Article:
Westley Annis westley at da-parish.com
Fri Apr 14 22:43:00 EDT 2006

That's pretty sad that Plaquemines will be no more. It was very pretty. We
looked at a place in Port Sulpher. Lots of orange orchards on the river.
There was a little town called Happy Jack; guess he's not too happy now. I
will save my Plaquemines Orange Festival throwcup in my Hurricane Box; it
may be worth something someday!


----- Original Message -----
The Army Corps of Engineers says the cost of protecting Plaquemines
nearly equals what it will cost to protect the rest of the metro
area. But
Plaquemines officials say the figures just don't add up.
Saturday, April 01, 2006
By Bruce Alpert and Allen Powell II
Staff writers

That's how much the Army Corps of Engineers now says it will cost to
the 14,795 residents of Plaquemines Parish excluding Belle Chasse
against a
flood with a 1 percent chance of occurring in any single year -- the

government standard for protection against a Katrina-like or

Under the new corps cost projections, an additional $6 billion is
needed on
top of the $3.5 billion the Bush administration has already
requested for
hurricane protection for the New Orleans area. Of the additional $6
it will cost nearly as much to upgrade levees in Plaquemines as
would be
spent on protecting the entire remaining New Orleans area -- about 1
people, or 98.6 percent of the local population. The total would be
billion for the region, nearly triple what the Bush administration

Even in fast-spending Washington, numbers like that cause double
takes --
and major political problems for the state's congressional members.
being briefed on the new estimates this week, Louisiana members
President Bush to immediately request the additional $6 billion the
said is needed to enable residents and businesses to rebuild without
to elevate their homes and businesses 15 feet or more to meet
federal flood
insurance standards.

Of that $6 billion, the corps estimates that $2.9 billion would be
needed to
protect Plaquemines.

Suspicious of numbers

Parish officials said they are puzzled by the new cost estimates and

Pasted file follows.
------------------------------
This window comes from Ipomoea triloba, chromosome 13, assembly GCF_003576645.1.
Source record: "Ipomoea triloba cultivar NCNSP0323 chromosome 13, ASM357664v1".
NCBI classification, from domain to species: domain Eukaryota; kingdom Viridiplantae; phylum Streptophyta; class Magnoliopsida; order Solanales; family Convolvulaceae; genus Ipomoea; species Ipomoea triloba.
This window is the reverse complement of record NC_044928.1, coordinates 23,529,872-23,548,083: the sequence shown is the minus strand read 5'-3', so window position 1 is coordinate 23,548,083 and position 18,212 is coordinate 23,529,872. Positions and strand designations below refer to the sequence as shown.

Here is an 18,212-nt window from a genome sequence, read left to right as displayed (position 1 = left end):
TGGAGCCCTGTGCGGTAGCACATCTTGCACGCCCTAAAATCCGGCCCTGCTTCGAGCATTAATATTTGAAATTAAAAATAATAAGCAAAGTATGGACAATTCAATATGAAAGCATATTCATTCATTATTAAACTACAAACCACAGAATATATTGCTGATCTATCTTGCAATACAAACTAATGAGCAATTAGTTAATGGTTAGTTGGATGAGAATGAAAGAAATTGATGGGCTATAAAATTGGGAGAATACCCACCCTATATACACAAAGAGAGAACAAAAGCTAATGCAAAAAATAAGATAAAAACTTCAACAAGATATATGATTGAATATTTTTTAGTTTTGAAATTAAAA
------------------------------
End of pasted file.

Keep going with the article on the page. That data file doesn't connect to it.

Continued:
that their residents could be left out of the next round of levee
because of the high per capita costs.

They also express suspicion that the cost estimates are higher than
and suggest that wetlands restoration, natural barriers and targeted

projects could substitute for some of the most expensive levee
They also argue that a per capita analysis of flood protection costs
the national significance of the parish's energy and fishing

"Have you ever known the Army Corps of Engineers to do anything on
cheap?" asked state Sen. Walter Boasso, R-Arabi, who represents
He said he believes costs can be reduced significantly.

But even if the estimates are right on, Boasso said, Congress and
the Bush
administration should realize that Plaquemines' flood
vulnerabilities are
directly attributable to decades-old navigation projects along the
Mississippi River that badly eroded the area's marshes and wetlands
helping to bring America cheap oil, fish and other commodities.

"How much are cheap oil and other commodities flowing through to
worth? That's what people should look at rather than per capita
Boasso said.

Caught off guard

Corps officials cited a number of factors for their new estimates:
the loss
of coastal wetlands and other natural barriers as a result of
Katrina and Rita; new discoveries of deficiencies in the system as
the corps
inspected the 169 miles of damaged levees in the seven months since
struck; and projections of increased likelihood of storms as strong
stronger than Katrina hitting the Gulf Coast.

Plaquemines Parish President Benny Rousselle said he, like most
officials, was caught off guard with the latest cost estimates. But
he said
he believes the levee improvements can be scaled back -- if the
government works with state and local officials to combine levee